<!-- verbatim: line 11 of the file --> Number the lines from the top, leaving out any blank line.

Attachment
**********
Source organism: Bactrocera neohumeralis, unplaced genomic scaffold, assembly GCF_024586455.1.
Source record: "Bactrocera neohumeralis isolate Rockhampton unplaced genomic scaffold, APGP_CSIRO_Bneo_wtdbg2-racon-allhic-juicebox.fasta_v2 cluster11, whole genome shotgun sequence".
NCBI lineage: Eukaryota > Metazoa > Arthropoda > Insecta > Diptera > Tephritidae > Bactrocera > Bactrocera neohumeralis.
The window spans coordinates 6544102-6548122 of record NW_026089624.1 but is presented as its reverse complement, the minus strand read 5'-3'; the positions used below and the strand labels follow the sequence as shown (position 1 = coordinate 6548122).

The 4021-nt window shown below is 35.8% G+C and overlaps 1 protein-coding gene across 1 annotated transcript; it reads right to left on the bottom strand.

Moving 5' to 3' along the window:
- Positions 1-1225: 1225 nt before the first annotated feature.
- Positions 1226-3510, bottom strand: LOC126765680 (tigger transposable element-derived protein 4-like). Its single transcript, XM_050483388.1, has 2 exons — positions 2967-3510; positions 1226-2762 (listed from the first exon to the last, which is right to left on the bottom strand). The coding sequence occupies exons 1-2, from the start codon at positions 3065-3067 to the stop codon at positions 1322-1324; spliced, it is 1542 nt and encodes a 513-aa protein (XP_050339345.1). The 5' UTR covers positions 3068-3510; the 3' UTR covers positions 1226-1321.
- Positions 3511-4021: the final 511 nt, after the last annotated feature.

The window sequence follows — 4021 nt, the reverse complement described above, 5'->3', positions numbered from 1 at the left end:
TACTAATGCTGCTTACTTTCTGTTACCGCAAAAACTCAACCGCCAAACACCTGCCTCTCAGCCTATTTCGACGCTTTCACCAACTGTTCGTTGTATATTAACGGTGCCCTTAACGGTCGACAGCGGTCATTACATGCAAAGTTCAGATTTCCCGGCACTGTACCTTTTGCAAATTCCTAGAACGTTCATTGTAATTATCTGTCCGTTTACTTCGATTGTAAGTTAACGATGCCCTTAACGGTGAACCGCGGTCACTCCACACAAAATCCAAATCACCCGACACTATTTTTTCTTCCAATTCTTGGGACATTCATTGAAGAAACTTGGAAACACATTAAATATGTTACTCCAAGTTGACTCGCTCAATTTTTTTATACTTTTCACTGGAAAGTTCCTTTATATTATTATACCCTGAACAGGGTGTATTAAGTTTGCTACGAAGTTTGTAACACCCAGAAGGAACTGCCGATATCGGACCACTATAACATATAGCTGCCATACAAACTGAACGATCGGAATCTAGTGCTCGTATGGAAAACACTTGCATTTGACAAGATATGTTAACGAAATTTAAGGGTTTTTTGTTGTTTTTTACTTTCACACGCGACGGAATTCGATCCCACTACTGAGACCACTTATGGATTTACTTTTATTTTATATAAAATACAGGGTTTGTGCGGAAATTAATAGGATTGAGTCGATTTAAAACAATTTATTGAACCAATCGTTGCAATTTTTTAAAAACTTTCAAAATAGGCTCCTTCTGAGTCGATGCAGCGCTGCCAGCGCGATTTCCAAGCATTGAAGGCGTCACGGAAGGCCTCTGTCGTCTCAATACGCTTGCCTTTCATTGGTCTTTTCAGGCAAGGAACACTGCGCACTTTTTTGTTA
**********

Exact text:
TACTAATGCTGCTTACTTTCTGTTACCGCAAAAACTCAACCGCCAAACACCTGCCTCTCAGCCTATTTCGACGCTTTCACCAACTGTTCGTTGTATATTAACGGTGCCCTTAACGGTCGACAGCGGTCATTACATGCAAAGTTCAGATTTCCCGGCACTGTACCTTTTGCAAATTCCTAGAACGTTCATTGTAATTATCTGTCCGTTTACTTCGATTGTAAGTTAACGATGCCCTTAACGGTGAACCGCGGTCACTCCACACAAAATCCAAATCACCCGACACTATTTTTTCTTCCAATTCTTGGGACATTCATTGAAGAAACTTGGAAACACATTAAATATGTTACTCCAAGTTGACTCGCTCAATTTTTTTATACTTTTCACTGGAAAGTTCCTTTATATTATTATACCCTGAACAGGGTGTATTAAGTTTGCTACGAAGTTTGTAACACCCAGAAGGAACTGCCGATATCGGACCACTATAACATATAGCTGCCATACAAACTGAACGATCGGAATCTAGTGCTCGTATGGAAAACACTTGCATTTGACAAGATATGTTAACGAAATTTAAGGGTTTTTTGTTGTTTTTTACTTTCACACGCGACGGAATTCGATCCCACTACTGAGACCACTTATGGATTTACTTTTATTTTATATAAAATACAGGGTTTGTGCGGAAATTAATAGGATTGAGTCGATTTAAAACAATTTATTGAACCAATCGTTGCAATTTTTTAAAAACTTTCAAAATAGGCTCCTTCTGAGTCGATGCAGCGCTGCCAGCGCGATTTCCAAGCATTGAAGGCGTCACGGAAGGCCTCTGTCGTCTCAATACGCTTGCCTTTCATTGGTCTTTTCAGGCAAGGAACACTGCGCACTTTTTTGTTA